In Which I Try to Be Prudent, But May Fail

Answering objections to Young Earth Creationism

I certainly do not think that one must be young-earth to be a Christian, examples abound: see C.S. Lewis. I think one should be a young-earth creationist, because it is the most natural reading of the text of Sacred Scripture, the nearly uniform teaching of the Church Fathers and Mothers, and an intellectually interesting alternative viewpoint.

 

Hunter Baker is a good man, a thoughtful man, a Christian, and is convinced that my young earth creationist views are wrong, but he does not stop there. He also thinks them wrong headed.

They certainly have kept me from jobs and he is right when he says that being publicly young earth costs me credibility with a certain sort of person. He has allowed me to respond publicly to his letter arguing that I should stop being young earth, at least openly. Hunter is, by the way, an intellectually courageous man, as any traditional Christian must be in this time and place, and so he is not urging intellectual cowardice, but intellectual prudence.

I can believe a thing without defending it or talking of it publicly. A man who works with Democrats need not wear his Romney 2020 t-shirt to work.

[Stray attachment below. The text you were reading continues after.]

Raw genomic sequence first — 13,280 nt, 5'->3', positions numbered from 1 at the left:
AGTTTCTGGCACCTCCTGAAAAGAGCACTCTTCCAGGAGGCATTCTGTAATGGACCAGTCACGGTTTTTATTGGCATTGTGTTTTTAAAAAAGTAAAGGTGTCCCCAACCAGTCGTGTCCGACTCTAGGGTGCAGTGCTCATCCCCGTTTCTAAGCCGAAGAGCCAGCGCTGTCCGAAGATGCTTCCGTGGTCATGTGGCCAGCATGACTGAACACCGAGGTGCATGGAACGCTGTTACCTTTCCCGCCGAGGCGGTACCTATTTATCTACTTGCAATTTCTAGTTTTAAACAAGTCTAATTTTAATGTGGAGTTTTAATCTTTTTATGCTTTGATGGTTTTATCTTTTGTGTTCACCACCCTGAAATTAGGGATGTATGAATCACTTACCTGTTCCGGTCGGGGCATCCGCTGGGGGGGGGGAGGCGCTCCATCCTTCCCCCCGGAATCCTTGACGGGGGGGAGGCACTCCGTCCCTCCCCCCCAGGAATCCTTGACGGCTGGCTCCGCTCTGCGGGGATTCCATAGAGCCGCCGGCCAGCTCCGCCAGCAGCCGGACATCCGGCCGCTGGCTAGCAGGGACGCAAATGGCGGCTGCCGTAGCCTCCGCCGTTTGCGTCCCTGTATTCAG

Here is his letter:

1.  You conceded in argument that the young earth viewpoint is not necessary to be a Christian.
2.  You further stated that the young earth view (if disbelieved) tends to lead people to abandon the faith entirely.
3.  If the first two things are true, then why not defend the more easily defensible old earth view and prevent more people from believing the young earth view and then becoming outraged by it?
Note that I am not saying to abandon your young earth beliefs.  You could still work to vindicate them.  But why not embrace the easier to defend ground publicly, while keeping the young earth thing as a private effort?
Baker is generous even to care what I think, let alone take the time to persuade me to prudence and yet I shall not be prudent here. I do not think I must admit my view because I am wiser, more prudent, or more courageous, but because I am in my nature none of those things.

I certainly do not think that one must be young-earth to be a Christian, examples abound: see C.S. Lewis. I think one should be a young-earth creationist, because it is the most natural reading of the text of Sacred Scripture, the nearly uniform teaching of the Church Fathers and Mothers, and an intellectually interesting alternative viewpoint.

I do not think this prevents Christians from using the best present theory of the origin of the species in research to the extent it is useful, even if they think it false. I may know a tool is deeply flawed, but it still might be the most useful tool I have at present.

And Professor Baker is right: I know many people who have found young earth creationism intellectually difficult and a deterrent to their faith. If they could not be old-earth, they could not be Christians. For those people, I urge them to consider the false nature of the choice. Even if I am right, being wrong about the age of the earth is a forgivable intellectual error!

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